I'm really confused about Lorentz transformations at the moment. In most books on QFT, Special Relativity or Electrodynamics, people talk about Lorentz transformations as some kind of special coordinate transformation that leaves the metric invariant and then they define what they call the Lorentz scalars. But from my point of view (which is somehow grounded in a background from differential geometry), scalars and the metric, which is a tensor, are invariant under any "good" coordinate transformation and that's a lot more than just Lorentz transformations, so I don't see why there's a special role for the Lorentz transformations in special relativity. Saying that the metric is invariant under Lorentz transformations is non-sense to me, because indeed it should be under any type of coordinate transformation if it's a well defined metric on a Minkowski manifold.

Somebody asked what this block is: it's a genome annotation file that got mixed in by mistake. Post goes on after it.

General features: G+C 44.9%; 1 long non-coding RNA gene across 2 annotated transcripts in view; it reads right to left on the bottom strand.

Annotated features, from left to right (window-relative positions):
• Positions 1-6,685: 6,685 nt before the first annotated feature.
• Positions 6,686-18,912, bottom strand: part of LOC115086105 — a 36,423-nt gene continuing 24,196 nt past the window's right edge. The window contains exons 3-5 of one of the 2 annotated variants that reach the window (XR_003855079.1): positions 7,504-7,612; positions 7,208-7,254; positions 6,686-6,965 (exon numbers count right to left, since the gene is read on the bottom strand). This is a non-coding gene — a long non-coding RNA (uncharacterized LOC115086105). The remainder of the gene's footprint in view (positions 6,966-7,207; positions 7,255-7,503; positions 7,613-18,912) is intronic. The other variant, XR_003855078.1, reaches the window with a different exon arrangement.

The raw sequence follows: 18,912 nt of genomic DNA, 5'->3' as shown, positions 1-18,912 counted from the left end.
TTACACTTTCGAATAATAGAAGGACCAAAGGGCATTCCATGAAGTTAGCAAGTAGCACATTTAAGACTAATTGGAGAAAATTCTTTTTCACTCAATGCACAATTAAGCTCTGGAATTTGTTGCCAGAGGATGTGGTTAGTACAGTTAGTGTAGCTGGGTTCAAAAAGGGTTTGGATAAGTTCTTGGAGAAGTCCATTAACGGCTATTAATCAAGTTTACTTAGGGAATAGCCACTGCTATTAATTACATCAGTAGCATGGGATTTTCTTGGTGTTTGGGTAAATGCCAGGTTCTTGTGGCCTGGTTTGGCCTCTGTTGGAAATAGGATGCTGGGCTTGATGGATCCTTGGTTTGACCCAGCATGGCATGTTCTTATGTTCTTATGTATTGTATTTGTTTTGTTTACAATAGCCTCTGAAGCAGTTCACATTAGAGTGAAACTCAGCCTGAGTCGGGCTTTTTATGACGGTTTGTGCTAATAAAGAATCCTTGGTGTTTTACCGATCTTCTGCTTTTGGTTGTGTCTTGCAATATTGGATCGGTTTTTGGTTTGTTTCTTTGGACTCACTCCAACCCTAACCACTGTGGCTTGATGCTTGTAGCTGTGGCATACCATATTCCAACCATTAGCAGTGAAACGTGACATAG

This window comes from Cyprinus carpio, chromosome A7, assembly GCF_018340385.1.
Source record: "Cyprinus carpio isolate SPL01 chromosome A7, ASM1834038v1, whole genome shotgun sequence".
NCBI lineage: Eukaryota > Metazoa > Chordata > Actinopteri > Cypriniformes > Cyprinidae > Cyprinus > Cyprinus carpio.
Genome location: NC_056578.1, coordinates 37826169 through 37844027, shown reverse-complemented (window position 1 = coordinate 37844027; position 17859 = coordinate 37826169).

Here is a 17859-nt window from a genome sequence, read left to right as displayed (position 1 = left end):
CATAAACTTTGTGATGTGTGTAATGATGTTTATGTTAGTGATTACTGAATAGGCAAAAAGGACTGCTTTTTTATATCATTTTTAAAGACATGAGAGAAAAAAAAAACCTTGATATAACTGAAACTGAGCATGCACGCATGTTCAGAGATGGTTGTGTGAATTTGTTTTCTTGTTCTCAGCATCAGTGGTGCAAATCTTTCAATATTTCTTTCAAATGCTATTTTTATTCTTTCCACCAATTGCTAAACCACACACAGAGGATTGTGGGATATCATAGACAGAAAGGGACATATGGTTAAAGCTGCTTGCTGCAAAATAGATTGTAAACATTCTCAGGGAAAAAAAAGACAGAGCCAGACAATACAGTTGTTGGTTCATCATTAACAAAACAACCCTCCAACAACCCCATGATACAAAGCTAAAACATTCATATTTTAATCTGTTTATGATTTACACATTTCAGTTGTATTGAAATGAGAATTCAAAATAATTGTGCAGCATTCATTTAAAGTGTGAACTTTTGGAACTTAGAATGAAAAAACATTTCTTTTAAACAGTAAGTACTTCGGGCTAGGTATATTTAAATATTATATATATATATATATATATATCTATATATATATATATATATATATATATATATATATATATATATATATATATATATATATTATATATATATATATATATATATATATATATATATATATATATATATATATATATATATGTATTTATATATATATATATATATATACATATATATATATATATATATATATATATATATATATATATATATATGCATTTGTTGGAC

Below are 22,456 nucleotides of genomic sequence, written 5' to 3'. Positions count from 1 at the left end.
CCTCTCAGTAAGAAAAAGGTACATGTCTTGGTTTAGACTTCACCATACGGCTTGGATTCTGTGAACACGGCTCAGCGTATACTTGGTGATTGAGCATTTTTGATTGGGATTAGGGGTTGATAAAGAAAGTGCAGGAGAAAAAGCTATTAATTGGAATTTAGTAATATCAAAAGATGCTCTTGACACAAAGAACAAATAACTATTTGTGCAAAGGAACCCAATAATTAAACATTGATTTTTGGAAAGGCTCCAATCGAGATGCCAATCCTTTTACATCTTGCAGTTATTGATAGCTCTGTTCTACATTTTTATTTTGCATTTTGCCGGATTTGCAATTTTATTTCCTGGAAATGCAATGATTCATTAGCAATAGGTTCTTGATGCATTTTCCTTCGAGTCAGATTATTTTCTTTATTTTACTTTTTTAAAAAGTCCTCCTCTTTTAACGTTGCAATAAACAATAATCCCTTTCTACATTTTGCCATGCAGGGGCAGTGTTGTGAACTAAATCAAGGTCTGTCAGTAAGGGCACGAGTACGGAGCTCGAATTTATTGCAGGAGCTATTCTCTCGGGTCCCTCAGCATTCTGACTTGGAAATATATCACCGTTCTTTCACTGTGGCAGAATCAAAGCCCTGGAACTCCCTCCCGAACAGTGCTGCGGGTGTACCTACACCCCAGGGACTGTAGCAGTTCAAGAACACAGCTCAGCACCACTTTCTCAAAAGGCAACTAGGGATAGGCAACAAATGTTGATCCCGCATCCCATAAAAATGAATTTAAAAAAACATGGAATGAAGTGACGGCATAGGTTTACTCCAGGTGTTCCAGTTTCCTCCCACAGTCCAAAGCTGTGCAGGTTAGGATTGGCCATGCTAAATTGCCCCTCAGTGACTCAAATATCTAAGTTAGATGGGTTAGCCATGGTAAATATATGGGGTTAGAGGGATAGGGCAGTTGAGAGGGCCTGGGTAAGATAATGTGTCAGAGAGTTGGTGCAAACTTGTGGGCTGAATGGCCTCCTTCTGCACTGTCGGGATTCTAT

It seems to me that Lorentz transformations should be relating observers (frames) and not coordinate systems - that would make more sense to me, but usually people mix both concepts as if they were exactly the same. I'd like to understand what it means when one says that some scalar is Lorentz invariant. If someone could clarify me this conceptual confusion, I would be really grateful.